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Lecture outline. Two stories of regret History of Geography What is Geography? Focus on its concern and analytical power to explore issues of equity Interest in scale Power of mapping to explore issues of equity. Can you give us some anonymous feedback please on the form?.

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Lecture outline l.jpg

Lecture outline

  • Two stories of regret

  • History of Geography

  • What is Geography?

  • Focus on its concern and analytical power to explore issues of equity

  • Interest in scale

  • Power of mapping to explore issues of equity


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Can you give us some anonymous feedback please on the form?

  • National University of Singapore collaboration an experiment to see if value added by getting different students to talk to each other when exploring global society-environmental issues

  • Would like your thoughts on it to decide if we continue doing it and if so how to improve it


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Videoing of lectures another experiment

  • Have a look at the resources so you can give me some feedback in later lecture on if it has helped you

  • Remember 3 ways to access the video

  • YouTube - search for “ANUsustainability” http://uk.youtube.com/user/ANUSustainability

  • Fenner lectures http://fennerschool-lectures.anu.edu.au/lectures/SRES1001/

  • Your course webpage http://fennerschool-people.anu.edu.au/richard_baker/SRES1001/SRES1001/index.html


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Please feel free to contact me any time before July 8th if you have any questions about 2nd semester courses or your degree structure in general

[email protected]


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SRES1001 can count in the following 10 Arts majors

  • Australian Studies, Australian Studies, Development Studies, Environmental Policy*, Environmental Studies*, Geography*,Human Ecology*, Human Sciences*, Population Studies, Social Science Research Methods

  • * above indicated Majors administered by Fenner School the others are run by Arts

  • Note SRES1008 Australia, Asia and the Pacific can count for all the above Majors plus International Relations


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SRES1001 can count in the following 10 Science majors

  • Environmental Policy (can be done as a double major)*, Environmental Studies*, Environmental Systems*, Forestry*, Geography*,Human Ecology*, Interdisciplinary Science, Science Communication, Sustainability Science, Water Science and Policy (can be done as a double major)*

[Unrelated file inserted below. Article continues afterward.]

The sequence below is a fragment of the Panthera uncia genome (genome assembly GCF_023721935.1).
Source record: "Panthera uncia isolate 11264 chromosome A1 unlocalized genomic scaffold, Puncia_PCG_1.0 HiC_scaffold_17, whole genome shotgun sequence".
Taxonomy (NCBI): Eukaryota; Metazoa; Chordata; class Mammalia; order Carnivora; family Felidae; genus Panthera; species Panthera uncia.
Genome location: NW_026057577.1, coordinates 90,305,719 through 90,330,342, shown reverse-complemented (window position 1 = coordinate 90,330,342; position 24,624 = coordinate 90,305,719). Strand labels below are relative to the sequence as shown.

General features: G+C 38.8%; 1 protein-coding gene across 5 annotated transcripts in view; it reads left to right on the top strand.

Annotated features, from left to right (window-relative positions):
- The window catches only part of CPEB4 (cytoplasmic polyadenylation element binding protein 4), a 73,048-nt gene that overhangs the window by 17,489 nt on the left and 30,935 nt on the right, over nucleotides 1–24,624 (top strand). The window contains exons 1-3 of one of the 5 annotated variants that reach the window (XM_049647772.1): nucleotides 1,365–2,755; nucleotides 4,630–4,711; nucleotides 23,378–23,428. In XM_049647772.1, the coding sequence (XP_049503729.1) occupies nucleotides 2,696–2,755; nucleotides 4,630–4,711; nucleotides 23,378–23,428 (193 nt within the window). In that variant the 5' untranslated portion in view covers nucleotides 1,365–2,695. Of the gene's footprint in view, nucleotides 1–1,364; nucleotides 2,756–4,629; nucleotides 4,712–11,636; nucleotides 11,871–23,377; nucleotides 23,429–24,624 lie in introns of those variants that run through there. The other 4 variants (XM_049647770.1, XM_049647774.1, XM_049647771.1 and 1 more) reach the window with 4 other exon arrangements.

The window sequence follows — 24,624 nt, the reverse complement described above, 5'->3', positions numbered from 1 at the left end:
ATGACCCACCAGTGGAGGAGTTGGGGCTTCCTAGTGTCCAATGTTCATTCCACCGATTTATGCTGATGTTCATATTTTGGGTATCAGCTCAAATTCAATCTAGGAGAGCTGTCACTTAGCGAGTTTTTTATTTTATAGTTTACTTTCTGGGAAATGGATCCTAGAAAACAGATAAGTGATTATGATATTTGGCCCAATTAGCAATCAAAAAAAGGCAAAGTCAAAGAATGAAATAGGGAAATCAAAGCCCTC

• * above indicated Majors administered by Fenner School the others are run by Arts


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A real story of regret

The world is getting smaller and smaller. Is it? Well I've got no idea because I never studied geography at school and I've regretted it ever since.

Adam Spencer when he was the Triple J. Breakfast Announcer


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As a young man my fondest dream was to become a geographer. However, while working in the customs office I thought deeply about the matter and concluded that it was far too difficult a subject. With some reluctance, I then turned to physics as a substitute.

Attributed to Albert Einstein (1879-1955)


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What is Geography?

  • The geography that my generation often of did at school was about rote learning an array of geographic facts.

  • Only some of us were fortunate to have been taught geography in a more in-depth and stimulating way to reveal the discipline’s enormous potential for helping us understand the world around us.

  • Such geography, rather than ignoring the complexity of human-environment interactions, has learning about these complex issues as its central focus.

  • Of huge value ie helping us understand complexity of current global food crisis


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Simplistic popular views

  • Not surprisingly the general lay view of geography reflects the dominance of the simplistic way it has been taught in schools.

  • A slightly more sophisticated popular view of geography is that it is about exotic people and places.

  • The popularity of Discovery Channel TV and the National Geographic magazine reveal that ‘exotic people and places’ geography has enormous popular interest.